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Detailed note about the issue


In India, girls’ education is often considered the lowest priority, in particular, girl’s higher education. According to current transition rates, a girl who enters her final year of primary education (typically Class V) still only has a 54% chance of even starting Class XI. This does not even include girls who drop out during primary school or never attend school at all! The highest percentage of girls drops out between Class X and Class XI. Only 68% of girls who enter Class X move on to Class XI (NUEPA 2015). Moreover, only 6% of Indian women (above 15 years) are college graduates. Currently, out of every 100 graduates, only 38 are women (Census 2011).

Educating a girl child is often the lowest priority for many families, thus creating a grim scenario for the development of girls in the country. Securing higher education is particularly challenging because a girl’s marriage is assigned a greater value than her education (1 in 6 girls are married under the age of 18!) Gender discrimination, poverty and deep rooted cultural attitudes prevent millions of girls from weaker sections of the society to get equal opportunity, to continue their education, and to economically empower themselves and their families. Moreover, among lower-income groups, a girls’ higher education is often seen as an unaffordable luxury given a family’s preference to allocate resources to sons rather than daughters.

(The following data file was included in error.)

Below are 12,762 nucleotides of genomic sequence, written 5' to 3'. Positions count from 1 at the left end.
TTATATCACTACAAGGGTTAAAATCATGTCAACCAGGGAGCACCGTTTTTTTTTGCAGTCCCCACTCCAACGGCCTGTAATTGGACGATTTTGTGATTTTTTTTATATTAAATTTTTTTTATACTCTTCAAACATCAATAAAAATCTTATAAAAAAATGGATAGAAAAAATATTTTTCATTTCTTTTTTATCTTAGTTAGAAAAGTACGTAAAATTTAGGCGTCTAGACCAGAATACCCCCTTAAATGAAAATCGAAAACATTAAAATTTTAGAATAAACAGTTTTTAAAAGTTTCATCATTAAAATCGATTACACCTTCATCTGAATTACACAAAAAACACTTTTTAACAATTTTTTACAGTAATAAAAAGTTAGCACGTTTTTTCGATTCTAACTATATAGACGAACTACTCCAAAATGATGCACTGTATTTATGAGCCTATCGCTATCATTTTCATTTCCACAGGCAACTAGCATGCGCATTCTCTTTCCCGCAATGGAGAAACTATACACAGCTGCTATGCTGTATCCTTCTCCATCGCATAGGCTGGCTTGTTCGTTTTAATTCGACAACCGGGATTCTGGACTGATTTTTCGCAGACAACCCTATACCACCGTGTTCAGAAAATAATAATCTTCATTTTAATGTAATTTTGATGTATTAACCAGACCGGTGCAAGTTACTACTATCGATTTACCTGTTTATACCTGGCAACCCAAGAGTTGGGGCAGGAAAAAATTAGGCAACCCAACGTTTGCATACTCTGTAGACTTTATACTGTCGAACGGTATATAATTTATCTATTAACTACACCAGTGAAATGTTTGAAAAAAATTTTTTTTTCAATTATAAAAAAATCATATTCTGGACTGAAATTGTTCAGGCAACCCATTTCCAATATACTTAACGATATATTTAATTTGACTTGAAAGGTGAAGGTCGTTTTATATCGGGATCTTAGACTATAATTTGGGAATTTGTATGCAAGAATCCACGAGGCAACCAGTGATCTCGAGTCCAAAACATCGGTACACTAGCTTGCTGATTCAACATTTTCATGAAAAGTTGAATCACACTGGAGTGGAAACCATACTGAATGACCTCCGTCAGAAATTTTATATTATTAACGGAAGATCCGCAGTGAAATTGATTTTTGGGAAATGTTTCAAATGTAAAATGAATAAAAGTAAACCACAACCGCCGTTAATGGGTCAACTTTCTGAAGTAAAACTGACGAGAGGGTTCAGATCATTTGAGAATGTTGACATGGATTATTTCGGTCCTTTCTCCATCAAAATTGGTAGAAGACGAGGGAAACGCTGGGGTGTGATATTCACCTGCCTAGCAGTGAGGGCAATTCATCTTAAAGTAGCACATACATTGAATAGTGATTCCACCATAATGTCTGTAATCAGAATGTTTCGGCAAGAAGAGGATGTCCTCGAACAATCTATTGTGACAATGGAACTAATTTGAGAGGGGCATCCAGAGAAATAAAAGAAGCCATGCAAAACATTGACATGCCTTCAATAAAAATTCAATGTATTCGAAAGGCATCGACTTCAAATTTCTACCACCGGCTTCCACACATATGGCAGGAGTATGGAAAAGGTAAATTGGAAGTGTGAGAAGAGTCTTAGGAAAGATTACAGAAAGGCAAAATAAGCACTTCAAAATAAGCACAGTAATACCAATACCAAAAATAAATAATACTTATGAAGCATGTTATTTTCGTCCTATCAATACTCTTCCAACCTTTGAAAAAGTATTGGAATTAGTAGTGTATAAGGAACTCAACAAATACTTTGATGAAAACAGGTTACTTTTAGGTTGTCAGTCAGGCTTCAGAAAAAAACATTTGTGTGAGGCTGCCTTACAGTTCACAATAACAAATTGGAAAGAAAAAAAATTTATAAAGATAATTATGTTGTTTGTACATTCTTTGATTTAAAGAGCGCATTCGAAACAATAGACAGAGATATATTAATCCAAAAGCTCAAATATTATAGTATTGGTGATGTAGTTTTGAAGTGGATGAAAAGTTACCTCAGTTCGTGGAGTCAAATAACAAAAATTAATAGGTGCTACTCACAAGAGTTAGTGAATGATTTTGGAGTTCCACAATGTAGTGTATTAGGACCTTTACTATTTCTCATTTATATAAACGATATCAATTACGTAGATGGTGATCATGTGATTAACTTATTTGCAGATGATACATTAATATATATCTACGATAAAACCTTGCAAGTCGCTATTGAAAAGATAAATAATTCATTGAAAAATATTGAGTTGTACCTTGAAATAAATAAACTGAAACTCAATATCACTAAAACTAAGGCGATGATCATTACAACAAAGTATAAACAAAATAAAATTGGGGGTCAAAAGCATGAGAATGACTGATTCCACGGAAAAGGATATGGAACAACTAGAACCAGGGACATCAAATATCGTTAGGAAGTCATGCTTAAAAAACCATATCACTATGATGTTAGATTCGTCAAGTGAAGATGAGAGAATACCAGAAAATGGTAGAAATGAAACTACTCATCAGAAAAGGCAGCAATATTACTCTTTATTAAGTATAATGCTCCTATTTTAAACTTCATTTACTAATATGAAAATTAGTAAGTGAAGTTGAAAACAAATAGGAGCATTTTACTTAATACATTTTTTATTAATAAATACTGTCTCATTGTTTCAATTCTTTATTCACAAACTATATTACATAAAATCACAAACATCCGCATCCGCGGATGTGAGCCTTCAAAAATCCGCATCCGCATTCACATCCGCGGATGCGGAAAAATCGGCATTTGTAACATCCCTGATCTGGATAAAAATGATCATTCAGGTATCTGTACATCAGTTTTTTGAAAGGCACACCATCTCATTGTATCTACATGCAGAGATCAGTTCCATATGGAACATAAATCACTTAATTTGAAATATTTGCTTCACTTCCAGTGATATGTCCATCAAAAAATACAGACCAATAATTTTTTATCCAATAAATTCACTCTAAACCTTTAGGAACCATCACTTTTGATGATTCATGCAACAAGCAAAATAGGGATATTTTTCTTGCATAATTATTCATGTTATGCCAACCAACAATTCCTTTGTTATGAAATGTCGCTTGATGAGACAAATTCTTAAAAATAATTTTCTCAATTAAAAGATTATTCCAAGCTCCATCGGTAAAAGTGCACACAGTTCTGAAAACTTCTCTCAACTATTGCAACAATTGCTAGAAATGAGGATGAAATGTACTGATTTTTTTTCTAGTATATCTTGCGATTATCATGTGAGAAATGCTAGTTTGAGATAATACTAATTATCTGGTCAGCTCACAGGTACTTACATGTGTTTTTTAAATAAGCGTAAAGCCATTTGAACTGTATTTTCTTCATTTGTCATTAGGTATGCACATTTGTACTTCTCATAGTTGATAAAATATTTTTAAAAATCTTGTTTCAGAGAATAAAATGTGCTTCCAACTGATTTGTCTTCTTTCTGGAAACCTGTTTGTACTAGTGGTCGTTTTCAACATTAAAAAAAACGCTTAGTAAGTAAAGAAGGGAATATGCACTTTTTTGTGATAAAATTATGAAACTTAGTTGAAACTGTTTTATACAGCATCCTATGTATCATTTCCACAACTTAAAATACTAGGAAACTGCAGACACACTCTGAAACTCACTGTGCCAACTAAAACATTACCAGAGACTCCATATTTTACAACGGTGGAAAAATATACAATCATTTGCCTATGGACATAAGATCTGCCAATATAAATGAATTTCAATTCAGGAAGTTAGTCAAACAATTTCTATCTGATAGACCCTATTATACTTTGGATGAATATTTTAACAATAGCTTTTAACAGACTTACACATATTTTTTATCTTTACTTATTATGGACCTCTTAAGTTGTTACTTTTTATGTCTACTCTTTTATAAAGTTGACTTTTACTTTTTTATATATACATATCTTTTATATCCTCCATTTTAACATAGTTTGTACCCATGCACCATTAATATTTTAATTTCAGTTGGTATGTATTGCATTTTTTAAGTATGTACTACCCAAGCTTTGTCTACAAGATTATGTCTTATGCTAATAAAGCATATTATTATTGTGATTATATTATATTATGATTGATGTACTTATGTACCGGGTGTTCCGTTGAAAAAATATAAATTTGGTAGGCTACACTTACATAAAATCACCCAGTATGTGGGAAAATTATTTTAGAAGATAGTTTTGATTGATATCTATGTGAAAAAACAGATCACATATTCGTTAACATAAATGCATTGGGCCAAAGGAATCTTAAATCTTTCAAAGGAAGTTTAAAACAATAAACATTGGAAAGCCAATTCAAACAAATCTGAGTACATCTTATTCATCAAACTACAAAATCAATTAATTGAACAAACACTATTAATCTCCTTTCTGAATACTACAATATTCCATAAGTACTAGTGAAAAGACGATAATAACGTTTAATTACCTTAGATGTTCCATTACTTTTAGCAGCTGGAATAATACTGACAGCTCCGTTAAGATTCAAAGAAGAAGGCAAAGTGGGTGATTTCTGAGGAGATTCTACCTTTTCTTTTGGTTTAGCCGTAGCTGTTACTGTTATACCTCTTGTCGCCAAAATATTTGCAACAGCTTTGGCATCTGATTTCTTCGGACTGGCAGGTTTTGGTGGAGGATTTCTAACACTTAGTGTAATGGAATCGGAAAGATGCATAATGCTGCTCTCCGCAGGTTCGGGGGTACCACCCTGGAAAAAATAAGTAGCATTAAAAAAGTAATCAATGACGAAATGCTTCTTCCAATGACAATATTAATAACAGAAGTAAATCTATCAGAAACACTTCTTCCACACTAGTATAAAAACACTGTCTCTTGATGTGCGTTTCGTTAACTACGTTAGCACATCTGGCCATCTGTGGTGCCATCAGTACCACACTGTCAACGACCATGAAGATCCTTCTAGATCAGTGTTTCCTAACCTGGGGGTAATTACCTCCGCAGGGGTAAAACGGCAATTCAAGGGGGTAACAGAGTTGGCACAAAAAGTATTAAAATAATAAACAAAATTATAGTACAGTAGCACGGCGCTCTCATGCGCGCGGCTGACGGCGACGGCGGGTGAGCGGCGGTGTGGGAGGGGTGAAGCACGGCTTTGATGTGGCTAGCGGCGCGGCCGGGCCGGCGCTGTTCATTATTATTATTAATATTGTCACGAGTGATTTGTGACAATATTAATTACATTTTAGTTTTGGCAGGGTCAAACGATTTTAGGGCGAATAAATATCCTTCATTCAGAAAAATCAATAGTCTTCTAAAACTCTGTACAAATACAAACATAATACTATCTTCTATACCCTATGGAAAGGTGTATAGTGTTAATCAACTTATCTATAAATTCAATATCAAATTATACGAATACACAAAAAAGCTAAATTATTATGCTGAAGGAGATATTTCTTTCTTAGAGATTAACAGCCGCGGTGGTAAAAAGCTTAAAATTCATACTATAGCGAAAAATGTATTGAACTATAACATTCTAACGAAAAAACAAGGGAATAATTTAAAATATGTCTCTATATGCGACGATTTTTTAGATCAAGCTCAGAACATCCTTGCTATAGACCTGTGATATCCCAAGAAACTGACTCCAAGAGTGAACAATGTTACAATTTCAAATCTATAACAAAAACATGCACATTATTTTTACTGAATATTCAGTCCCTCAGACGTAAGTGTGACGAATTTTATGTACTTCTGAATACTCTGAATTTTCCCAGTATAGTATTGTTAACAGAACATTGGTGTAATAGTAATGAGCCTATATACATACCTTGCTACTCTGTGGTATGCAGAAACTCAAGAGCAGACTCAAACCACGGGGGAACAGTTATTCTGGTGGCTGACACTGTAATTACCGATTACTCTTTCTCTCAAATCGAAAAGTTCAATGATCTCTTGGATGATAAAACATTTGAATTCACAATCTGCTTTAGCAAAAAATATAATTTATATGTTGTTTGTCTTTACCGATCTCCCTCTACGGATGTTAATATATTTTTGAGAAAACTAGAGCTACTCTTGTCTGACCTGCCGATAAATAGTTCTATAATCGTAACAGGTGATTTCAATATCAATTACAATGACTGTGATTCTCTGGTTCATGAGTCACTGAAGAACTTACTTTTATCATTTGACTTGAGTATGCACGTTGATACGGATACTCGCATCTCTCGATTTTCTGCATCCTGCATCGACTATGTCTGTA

All of this adds up to stack the deck against a girl acquiring a degree and reaching her potential.

At Udayan Care, we are committed to ensuring that young girls from economically disadvantaged families are able to aspire and achieve their dreams of pursuing and completing their higher education and become independent ‘shalinis’ or empowered women.

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